The slow-motion collapse of Twitter leaves us all with a question.
Where do we go now?
Twitter was the Internet’s Tower of Babel. It was where everyone came to discuss everything. It wasn’t all about politics. There was finance Twitter, celebrity Twitter, and (perhaps my favorite) soccer Twitter. Companies no longer had to issue press releases. They’d just Tweet, and it would be heard by all those who wanted to listen.
Elon Musk didn’t destroy Twitter. Donald Trump did. As with everything in his life he trivialized it, made it all about him. He used it as a weapon, first against his own party, later against democracy.
Musk completed the process by engaging his own self-destructive tendencies. He has done tremendous damage to his own brand in the process but doesn’t care because his fortune has risen. This is thanks to Tesla, which is fulfilling the ambitions of its most bullish investors by scaling production of electric batteries and cars that use them.
As with Babel, the fall of Twitter leaves everyone wondering where to go now. Jack Dorsey has launched Bluesky. Mark Zuckerberg has launched Threads. There’s Spoutible, which sounds nice. I apologize for missing others.
My choice is Mastodon and I’ll tell you why. It’s open source. It’s run by a foundation, which is important. We’ve learned since 2010 that you can’t rely on any company’s open source promises. Companies can renege on those promises. Companies with strong promises can be bought. IBM is just the latest example of this, making its Red Hat Enterprise Linux proprietary by closing its open source version.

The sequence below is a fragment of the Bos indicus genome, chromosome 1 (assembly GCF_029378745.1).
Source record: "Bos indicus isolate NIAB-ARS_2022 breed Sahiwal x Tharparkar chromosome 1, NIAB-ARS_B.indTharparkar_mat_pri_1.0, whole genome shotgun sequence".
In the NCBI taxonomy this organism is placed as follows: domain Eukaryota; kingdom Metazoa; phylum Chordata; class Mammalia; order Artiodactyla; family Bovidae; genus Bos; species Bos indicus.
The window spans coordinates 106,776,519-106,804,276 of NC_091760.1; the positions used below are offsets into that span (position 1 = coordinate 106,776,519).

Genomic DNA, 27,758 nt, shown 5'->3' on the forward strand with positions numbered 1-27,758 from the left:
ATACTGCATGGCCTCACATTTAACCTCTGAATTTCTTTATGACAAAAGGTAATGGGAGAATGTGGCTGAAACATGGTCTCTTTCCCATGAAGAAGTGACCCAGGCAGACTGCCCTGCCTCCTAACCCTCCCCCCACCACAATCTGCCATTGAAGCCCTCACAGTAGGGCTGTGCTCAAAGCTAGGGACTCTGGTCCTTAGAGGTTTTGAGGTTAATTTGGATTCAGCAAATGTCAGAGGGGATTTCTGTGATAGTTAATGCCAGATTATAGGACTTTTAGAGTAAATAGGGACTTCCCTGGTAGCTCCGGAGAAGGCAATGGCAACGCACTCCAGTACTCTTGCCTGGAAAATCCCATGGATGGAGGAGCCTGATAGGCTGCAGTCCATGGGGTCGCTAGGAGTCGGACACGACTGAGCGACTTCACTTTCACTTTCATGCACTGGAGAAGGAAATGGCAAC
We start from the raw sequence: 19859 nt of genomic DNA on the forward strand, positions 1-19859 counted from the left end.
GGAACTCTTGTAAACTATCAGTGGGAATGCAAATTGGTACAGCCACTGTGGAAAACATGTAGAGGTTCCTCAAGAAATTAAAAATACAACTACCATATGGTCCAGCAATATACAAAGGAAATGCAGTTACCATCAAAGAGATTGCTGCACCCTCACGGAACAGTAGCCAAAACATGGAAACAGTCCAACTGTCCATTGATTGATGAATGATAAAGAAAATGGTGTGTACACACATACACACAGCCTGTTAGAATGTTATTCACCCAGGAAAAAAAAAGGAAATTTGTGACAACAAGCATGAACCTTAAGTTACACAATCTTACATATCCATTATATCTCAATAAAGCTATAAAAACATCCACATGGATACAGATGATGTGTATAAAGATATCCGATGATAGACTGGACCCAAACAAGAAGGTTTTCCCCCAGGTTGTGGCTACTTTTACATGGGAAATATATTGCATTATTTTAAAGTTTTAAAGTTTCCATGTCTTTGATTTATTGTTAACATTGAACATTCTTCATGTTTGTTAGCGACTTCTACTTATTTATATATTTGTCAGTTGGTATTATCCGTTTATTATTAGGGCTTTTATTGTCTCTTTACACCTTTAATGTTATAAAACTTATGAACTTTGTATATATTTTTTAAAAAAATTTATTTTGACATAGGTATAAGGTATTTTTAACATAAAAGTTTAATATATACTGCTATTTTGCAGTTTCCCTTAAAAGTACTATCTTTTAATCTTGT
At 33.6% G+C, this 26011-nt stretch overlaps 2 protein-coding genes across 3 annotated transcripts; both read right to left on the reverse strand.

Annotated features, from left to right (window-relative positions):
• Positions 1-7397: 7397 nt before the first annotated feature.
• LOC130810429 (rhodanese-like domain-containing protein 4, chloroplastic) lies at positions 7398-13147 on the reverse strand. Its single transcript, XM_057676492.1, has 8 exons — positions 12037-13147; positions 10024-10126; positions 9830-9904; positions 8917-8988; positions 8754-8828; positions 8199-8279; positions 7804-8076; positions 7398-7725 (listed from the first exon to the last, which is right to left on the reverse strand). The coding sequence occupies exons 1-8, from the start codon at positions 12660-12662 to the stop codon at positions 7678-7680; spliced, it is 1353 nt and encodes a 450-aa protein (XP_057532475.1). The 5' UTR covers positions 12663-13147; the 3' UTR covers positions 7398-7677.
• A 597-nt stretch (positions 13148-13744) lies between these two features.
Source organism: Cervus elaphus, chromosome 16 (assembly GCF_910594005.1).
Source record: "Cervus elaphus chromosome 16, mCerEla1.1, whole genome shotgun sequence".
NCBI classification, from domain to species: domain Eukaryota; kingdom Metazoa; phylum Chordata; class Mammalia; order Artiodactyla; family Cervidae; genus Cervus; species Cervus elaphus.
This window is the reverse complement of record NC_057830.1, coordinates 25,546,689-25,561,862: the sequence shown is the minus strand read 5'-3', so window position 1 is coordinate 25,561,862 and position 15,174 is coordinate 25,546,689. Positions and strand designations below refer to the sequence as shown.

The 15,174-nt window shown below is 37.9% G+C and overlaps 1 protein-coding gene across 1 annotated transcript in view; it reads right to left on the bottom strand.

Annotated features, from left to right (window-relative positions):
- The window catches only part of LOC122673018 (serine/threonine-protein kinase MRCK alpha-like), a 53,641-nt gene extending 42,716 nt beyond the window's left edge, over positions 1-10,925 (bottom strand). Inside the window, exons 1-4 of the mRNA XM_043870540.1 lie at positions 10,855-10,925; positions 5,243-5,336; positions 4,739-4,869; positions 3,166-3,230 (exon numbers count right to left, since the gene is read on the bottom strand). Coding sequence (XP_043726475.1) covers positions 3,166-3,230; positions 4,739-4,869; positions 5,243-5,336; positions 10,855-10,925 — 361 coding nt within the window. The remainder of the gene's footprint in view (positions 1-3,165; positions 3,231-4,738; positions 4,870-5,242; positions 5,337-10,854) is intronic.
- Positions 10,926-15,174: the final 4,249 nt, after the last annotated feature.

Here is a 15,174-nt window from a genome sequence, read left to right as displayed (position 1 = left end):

In theory, even a foundation can be taken over by folks with nefarious purposes, but groups like The Linux Foundation, Apache and Eclipse have now proven themselves to be strong stewards of code over decades.
Open source code is free to use, free to change, and (depending on the license) can be used as the basis for software that’s sold. There are millions of hands on the code, providing a high and rising platform. This makes it superior to any proprietary system, because only the owner’s employees (and designees) can even see the code.
The Fall of Twitter provides a teaching moment for this concept. It doesn’t matter how much money Zuck or Dorsey has. Their reach is limited. The reach of Mastodon, and the open source concept, is not.
There are now over 13 million users of Mastodon. The protocol it uses, called ActivityPub, supports nearly a dozen other applications, including Facebook-like social networks, news aggregators, and a version of Reddit. Anyone can sign into a Mastodon instance, anyone can create one, and the policies of the instance are yours to customize.
Mastodon, unlike any other proprietary software, offers us a chance to rebuild this Tower of Babel, or at least build a collection of language groupings that interconnect in a way. That’s the best we can do.